To exit cross band repeater mode, press RPT and select YES to the popup that says “Exit Repeater Mode?“.

With the test complete, reassemble the radio and you’re done.

This modification does not convert the ID-5100E to an ID-5100A, when the radio is switched on, the model type is still displayed as ID-5100E. By default, the ID-5100A already has cross band repeater mode enabled but will not have the transmit frequency range expanded. Removing the appropriate diodes on the ID-5100A as shown above should enable extended transmit.

Posted in Amateur radio, Construction, D-STAR, FM, How to ..., UHF, VHF | Tagged , | Leave a comment

Digital audio noise on receive when using WIRES-X

Back in February, I bought myself a Yaesu FTM-100DE with the intent to use it connected to a PC for WIRES-X. In the meantime, I’ve been using it to talk to friends via a YSFReflector and I wrote about how to build a Yaesu System Fusion reflector on this site here.

When I finally got around to using it with WIRES-X, connected to a PC in direct mode, I discovered a big problem with the received audio. Every single station I received had what I can only describe as a digital noise in the background. This wasn’t present during normal FM, wasn’t there when using C4FM to talk via a reflector and wasn’t there if I used C4FM simplex on either 2m or 70cms. It was present on both internal and external speakers and I tried numerous things to get rid of it, including wrapping every cable in and out of the radio around multiple ferrite cores. With hindsight, this was unlikely to resolve the problem because the radio wasn’t actually transmitting at the time, it wasn’t an RF issue.

You can hear what it sounds like by clicking the play button below or if that doesn’t work, click here.

To me this was unacceptable. Yaesu are very proud of the audio quality of WIRES-X and don’t like their rooms being bridged to other networks because it can potentially reduce the audio quality. In my previous post, I commented that I thought the quality of C4FM is better than D-STAR and DMR and so this digital noise was quite a shock to me.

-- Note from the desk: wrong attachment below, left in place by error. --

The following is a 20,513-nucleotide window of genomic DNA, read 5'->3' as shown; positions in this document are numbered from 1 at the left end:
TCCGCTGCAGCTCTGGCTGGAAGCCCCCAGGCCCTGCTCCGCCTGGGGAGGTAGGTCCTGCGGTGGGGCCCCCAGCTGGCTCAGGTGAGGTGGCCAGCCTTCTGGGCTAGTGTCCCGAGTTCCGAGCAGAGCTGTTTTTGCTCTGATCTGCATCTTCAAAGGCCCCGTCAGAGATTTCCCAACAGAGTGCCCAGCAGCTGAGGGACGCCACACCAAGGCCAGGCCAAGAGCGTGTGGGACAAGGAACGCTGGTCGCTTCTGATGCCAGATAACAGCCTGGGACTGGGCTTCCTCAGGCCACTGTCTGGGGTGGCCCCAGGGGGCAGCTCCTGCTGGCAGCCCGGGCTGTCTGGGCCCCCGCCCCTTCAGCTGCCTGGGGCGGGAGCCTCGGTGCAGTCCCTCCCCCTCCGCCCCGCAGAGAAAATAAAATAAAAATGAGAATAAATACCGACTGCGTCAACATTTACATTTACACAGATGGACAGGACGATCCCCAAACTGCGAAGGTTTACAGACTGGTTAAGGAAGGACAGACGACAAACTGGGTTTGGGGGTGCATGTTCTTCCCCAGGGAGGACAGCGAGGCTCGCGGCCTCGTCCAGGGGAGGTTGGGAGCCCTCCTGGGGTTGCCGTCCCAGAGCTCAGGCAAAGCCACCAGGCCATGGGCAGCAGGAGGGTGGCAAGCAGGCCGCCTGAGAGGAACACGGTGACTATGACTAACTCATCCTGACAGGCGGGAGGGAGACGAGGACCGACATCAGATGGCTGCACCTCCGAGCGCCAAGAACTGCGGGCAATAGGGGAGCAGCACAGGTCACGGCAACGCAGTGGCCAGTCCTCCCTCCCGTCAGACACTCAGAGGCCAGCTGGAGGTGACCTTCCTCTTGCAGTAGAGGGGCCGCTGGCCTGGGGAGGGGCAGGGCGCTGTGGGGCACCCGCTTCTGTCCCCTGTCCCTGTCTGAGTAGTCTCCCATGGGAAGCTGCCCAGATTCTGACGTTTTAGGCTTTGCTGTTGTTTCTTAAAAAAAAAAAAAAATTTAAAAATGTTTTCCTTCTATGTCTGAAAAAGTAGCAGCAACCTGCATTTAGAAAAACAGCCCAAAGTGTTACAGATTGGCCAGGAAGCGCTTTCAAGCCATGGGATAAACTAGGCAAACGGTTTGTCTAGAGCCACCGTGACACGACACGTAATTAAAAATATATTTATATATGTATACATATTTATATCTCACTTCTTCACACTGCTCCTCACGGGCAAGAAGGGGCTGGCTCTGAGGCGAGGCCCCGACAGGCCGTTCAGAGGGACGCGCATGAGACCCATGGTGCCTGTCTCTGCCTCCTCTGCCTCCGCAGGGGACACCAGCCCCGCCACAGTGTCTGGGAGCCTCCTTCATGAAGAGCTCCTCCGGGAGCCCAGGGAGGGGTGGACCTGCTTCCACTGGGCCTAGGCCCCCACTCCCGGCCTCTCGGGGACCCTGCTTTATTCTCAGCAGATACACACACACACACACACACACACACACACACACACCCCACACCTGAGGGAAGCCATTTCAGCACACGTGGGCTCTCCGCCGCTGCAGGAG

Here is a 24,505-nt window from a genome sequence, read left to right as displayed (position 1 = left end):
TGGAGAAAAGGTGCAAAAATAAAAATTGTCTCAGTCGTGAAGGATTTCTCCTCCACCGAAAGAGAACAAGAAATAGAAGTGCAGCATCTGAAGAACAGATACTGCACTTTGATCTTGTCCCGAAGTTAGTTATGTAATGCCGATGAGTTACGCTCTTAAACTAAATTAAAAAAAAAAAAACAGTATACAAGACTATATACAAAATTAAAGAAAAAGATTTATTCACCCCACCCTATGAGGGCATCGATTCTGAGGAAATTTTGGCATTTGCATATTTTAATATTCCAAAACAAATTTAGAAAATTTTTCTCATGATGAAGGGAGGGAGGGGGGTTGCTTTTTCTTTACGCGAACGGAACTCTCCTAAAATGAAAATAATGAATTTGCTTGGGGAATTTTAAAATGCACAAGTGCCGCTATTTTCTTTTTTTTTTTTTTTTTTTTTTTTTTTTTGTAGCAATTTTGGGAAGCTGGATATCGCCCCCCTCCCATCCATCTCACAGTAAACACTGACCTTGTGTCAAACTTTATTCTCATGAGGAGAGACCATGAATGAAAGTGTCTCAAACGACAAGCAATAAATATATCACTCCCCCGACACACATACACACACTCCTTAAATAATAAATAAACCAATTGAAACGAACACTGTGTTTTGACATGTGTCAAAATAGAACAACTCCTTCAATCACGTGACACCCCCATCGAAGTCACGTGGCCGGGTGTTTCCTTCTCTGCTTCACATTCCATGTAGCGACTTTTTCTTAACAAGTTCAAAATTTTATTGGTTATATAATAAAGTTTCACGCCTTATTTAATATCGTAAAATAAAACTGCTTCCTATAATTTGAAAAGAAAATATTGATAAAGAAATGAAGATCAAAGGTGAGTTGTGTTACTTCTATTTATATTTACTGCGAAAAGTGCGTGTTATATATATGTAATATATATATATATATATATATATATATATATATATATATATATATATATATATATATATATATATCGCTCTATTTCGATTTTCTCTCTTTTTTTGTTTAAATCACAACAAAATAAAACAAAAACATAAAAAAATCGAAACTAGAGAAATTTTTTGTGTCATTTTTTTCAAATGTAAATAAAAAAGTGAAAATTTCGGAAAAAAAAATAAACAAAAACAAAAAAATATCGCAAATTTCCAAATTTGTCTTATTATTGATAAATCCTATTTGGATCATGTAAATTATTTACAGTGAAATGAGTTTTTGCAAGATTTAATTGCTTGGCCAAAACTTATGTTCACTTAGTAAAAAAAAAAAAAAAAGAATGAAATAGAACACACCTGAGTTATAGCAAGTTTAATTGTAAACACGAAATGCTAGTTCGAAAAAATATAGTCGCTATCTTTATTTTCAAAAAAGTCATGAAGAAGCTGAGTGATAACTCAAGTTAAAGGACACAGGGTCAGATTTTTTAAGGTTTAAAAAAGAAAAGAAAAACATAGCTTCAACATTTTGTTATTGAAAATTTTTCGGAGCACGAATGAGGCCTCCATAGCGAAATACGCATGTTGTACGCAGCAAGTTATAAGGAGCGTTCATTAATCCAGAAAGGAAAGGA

My first point of call was to post in the WIRES-X group on Facebook where I had a lot of replies from people with the same issue but nobody could offer a definitive cure. I was advised to ask Yaesu in their official Facebook group. I joined that group and asked the same question as I hoped that out of the ten thousand members, someone might be able to offer some advice.
My post wasn’t even approved, instead I was advised to contact Yaesu support directly.

I emailed Yaesu in the UK who referred me to the retailer I’d bought the radio from originally so I contacted them and within a day they had an answer for me.

It appears that there’s a mod for the radio which eliminates this digital audio noise and it consists of just three surface mount components.

I asked whether I could do it myself but was told that it’s their job and I’d just have to return my wireless for them to fix it so I dutifully boxed the radio up and shipped it back.

A week later, my FTM-100DE has been returned to me and I’m very happy to report that the digital noise I experienced has completely gone. There’s no trace of it whatsoever, the audio is perfectly clear.

If you have this problem on any of your Yaesu radios, contact your retailer who should be able to easily and quickly fix it for you and be aware that if it’s under warranty, they shouldn’t charge for the repair. It seems that many radios suffer from this, it’s a common issue but it’s not normal and it’s not something you should live with.

Posted in Amateur radio, Data, FM, UHF, VHF, Yaesu System Fusion | Leave a comment

A new sign over the shack door

My wife bought me a sign to put over the shack door for Christmas, it’s the sort of sign where you get a blank board and have to fit the letters yourself. As I was quite immobile over the Christmas period, I didn’t get around to doing this until last week.

Telegraph Office shack sign

To avoid drilling through it to fix it on the wall, I used some strong double sided fixing pads.

It’s from Vintage Street Signs and I think it looks good up there.

Posted in Amateur radio | 2 Comments

UTC clock for macOS

As radio amateurs, time is important to us and Coordinated Universal Time (UTC), often called Greenwich Mean Time (GMT) is the most important.

We log our QSOs in UTC, (ideally) we give net times in UTC and our clocks need to be accurate to the second for data modes such as FT8, FT4, JT65, JT9 and WSPR.

For a long time, I had a piece of software running on my Mac which I had configured to show UTC in large text, overlaid on the bottom left corner of the screen. This was ideal as I could just glance at it and see the time including seconds.